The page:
While sitting in Boston Logan Airport I had already been transported to a far away place. Corralled into undersized Terminal E, numerous delayed flights were simultaneously queued up to make their departures to Frankfurt, Unites Emirates, London and beyond. Burkas, babies and weary travelers were all pushing their way to board their plane. When I had finally boarded my flight, sitting at the gate ready to push off, I glimpsed out the window to see a familiar sight, one I had long forgot, the Boston skyline.
I arrived in Accra an hour late and after an anxious waiting-game of roulette, my bag popped out from behind the metal curtain and onto the conveyor belt. A quick dash through customs, and the customary gauntlet of peddlers, swindlers and chauffeurs, I saw my wife's smiling face - Phew!
The next morning we left Accra and headed to Cape Coast. Our driver, Kofi, narrated much of the trip pointing out all the roadside wares, "see, see that's grasscutter", or "see, see those are coffins", or "see, see those are giant snails". Every town seems to specialize in something different, and the larger ones have them all.
We arrived at Fairhill Guesthouse and were warmly welcomed. After dropping my bags we headed to town for a quick overview of Cape Coast. Hopping out of the shared taxi at Kotokuruba Market, almost immediately I hear, "Habiba, Habiba!" and two smiling face children waited for the familiar response "Hi!"
The market area was full of life, people browsing, buying, selling, or just hanging out. Cars and motorcycles weaved through the sea of people, using their horn more than their steering wheel to get through the crowd. I learned immediately that it's my responsibility to get out of the way if I want to avoid being struck! The smell of food was everywhere- smoked fish, fried chicken parts, grilled maize, and many brightly colored fruits such as watermelon, pineapples, bananas, tomatoes, and oranges (with green peels). These delicious sights and smells were occasionally interrupted with a shift in wind and a brief reminder of the open sewers not too far away.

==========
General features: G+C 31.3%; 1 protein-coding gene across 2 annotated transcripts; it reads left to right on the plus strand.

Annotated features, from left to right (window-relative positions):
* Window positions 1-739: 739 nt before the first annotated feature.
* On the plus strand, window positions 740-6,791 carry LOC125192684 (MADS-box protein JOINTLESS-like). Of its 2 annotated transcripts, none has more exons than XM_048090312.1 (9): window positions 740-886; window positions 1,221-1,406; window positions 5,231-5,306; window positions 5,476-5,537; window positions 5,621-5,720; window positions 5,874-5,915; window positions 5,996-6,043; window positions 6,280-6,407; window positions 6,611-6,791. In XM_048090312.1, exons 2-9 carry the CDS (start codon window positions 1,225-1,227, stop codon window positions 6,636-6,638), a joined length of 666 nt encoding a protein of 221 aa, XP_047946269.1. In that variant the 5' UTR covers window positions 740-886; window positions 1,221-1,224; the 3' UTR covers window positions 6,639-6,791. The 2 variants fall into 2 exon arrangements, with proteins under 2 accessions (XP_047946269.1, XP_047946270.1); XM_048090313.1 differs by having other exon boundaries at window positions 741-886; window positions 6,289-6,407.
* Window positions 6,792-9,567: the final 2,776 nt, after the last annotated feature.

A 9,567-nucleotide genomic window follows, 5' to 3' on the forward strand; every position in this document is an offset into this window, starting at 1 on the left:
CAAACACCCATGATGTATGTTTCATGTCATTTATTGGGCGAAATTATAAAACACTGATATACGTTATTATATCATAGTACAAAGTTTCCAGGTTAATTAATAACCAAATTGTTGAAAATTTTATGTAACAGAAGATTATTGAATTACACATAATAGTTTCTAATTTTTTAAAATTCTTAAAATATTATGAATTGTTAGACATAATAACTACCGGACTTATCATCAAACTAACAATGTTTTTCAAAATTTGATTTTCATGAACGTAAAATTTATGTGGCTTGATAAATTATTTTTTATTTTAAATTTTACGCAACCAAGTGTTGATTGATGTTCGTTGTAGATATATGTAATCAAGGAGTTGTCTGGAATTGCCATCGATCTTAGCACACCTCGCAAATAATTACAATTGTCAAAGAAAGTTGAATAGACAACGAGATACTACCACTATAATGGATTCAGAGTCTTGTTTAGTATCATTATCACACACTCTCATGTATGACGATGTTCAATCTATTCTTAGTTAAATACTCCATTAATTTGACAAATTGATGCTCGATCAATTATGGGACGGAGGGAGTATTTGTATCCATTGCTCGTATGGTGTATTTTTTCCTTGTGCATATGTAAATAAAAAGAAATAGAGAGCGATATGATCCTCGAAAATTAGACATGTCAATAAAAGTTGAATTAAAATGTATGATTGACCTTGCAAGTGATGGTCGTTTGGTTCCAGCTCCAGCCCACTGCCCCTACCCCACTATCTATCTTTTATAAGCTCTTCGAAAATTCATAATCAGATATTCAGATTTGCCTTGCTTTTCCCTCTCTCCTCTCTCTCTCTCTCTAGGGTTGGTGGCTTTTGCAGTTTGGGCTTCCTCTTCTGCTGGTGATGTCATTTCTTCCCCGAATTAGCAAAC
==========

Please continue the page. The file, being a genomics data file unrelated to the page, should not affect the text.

We turned a corner and I was suddenly being introduced to Saeed and Baba Haruna, of the Zongo Water Committee, as well as a Yusuf and a local shop owner who was so incredibly welcoming. Saeed and Baba Haruna were quick to discuss business with Emily- they had a big day in front of them with the Zongo Sanitation Exercise the following morning. They assured Emily that everything was in place, but that didn't ease her uncertainty that the people would show up.
We ended the day in a familiar place to the ending of many of these journals, Hammad's shop. It was an incredible place to be and having heard so much about Hammad, a wonderful person to finally meet. Gracious, generous and kind, he welcomed me like a brother.
We hit the ground running before dawn. We quickly made our way to the Zongo to commence the Sanitation Clean-Up Exercise. This was my first introduction to the Zongo and the municipal representative in charge of sanitation was watching.
Emily and I swiftly moved through the Zongo, ascending the eroded landscape and straddling the open drains, we arrived at a small gathering of people wielding rakes and shovels and ready to work.
I hesitantly put on a pair of rubber gloves and began collecting trash. I cherry-picked my work, not exactly sure what I was collecting and slightly offended by the disturbed sludge that was being shoveled out I the open drains. We eventually settled into a groove and the mounds of trash were piling up. We worked our way around a corner and much to my surprise there were other residents cleaning up too. It was amazing, at least 2 dozen people had been hard at work and when I turn another corner, another dozen people. By the end, many of the various groups working on different sections of the Zongo had gathered to finish the biggest open area. Without a head count, I'd estimate over 60 people of all ages were working together. It was really an amazing experience to be working side by side with so many wonderful and welcoming people. Plus, I have the honor of being the husband of Emily who has earned much respect from the community over many years. While thinking about my wife in this role and her given Muslim name Habiba, I found myself being introduced to Anatu Mohammed, the elder who gave Emily this name. She smiled and expressed how pleased she was to meet me, gave me a warm welcome to the Zongo, and proclaimed me as Mohammedu!
Exhausted from the clean up exercise, we still spent the afternoon working with the children on their script and rehearsing. Afterwards, Awal, the youngest member of the Water Committee and teacher at the Quranic School, also played the role of tour guide and friend. He led us to Cape Coast Castle where we learned more about the region’s horrific past in human slave trade to the West. In the fading daylight we parted ways until tomorrow.